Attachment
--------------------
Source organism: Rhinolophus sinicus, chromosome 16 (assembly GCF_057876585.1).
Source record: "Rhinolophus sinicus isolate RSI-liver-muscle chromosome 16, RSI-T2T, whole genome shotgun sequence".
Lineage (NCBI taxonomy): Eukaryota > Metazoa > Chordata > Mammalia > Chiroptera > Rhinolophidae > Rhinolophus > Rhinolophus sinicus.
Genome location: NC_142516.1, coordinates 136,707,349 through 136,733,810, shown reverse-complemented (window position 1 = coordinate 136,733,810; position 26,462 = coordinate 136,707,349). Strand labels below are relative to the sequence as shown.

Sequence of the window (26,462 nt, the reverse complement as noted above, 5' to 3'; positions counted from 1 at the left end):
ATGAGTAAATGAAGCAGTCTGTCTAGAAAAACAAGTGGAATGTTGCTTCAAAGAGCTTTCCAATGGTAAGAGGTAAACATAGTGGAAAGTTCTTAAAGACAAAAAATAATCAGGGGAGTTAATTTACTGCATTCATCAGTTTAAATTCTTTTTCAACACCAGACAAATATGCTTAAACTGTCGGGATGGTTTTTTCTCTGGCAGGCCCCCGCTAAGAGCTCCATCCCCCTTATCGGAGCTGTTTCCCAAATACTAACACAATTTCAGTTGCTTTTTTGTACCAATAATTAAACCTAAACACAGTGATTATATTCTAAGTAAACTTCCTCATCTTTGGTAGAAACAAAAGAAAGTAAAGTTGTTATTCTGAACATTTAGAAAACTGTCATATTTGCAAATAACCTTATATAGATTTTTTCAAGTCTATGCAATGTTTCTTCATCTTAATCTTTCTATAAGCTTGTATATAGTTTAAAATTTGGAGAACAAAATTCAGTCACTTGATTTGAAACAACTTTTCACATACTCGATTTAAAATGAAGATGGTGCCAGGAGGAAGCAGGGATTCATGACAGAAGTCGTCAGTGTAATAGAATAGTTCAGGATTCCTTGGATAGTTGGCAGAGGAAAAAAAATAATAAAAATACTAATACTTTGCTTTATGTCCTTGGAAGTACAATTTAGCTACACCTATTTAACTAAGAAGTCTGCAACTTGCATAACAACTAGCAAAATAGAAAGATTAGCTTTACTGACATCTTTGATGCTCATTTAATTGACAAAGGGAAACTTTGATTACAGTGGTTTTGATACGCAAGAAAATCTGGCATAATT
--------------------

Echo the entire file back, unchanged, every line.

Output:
Source organism: Rhinolophus sinicus, chromosome 16 (assembly GCF_057876585.1).
Source record: "Rhinolophus sinicus isolate RSI-liver-muscle chromosome 16, RSI-T2T, whole genome shotgun sequence".
Lineage (NCBI taxonomy): Eukaryota > Metazoa > Chordata > Mammalia > Chiroptera > Rhinolophidae > Rhinolophus > Rhinolophus sinicus.
Genome location: NC_142516.1, coordinates 136,707,349 through 136,733,810, shown reverse-complemented (window position 1 = coordinate 136,733,810; position 26,462 = coordinate 136,707,349). Strand labels below are relative to the sequence as shown.

Sequence of the window (26,462 nt, the reverse complement as noted above, 5' to 3'; positions counted from 1 at the left end):
ATGAGTAAATGAAGCAGTCTGTCTAGAAAAACAAGTGGAATGTTGCTTCAAAGAGCTTTCCAATGGTAAGAGGTAAACATAGTGGAAAGTTCTTAAAGACAAAAAATAATCAGGGGAGTTAATTTACTGCATTCATCAGTTTAAATTCTTTTTCAACACCAGACAAATATGCTTAAACTGTCGGGATGGTTTTTTCTCTGGCAGGCCCCCGCTAAGAGCTCCATCCCCCTTATCGGAGCTGTTTCCCAAATACTAACACAATTTCAGTTGCTTTTTTGTACCAATAATTAAACCTAAACACAGTGATTATATTCTAAGTAAACTTCCTCATCTTTGGTAGAAACAAAAGAAAGTAAAGTTGTTATTCTGAACATTTAGAAAACTGTCATATTTGCAAATAACCTTATATAGATTTTTTCAAGTCTATGCAATGTTTCTTCATCTTAATCTTTCTATAAGCTTGTATATAGTTTAAAATTTGGAGAACAAAATTCAGTCACTTGATTTGAAACAACTTTTCACATACTCGATTTAAAATGAAGATGGTGCCAGGAGGAAGCAGGGATTCATGACAGAAGTCGTCAGTGTAATAGAATAGTTCAGGATTCCTTGGATAGTTGGCAGAGGAAAAAAAATAATAAAAATACTAATACTTTGCTTTATGTCCTTGGAAGTACAATTTAGCTACACCTATTTAACTAAGAAGTCTGCAACTTGCATAACAACTAGCAAAATAGAAAGATTAGCTTTACTGACATCTTTGATGCTCATTTAATTGACAAAGGGAAACTTTGATTACAGTGGTTTTGATACGCAAGAAAATCTGGCATAATT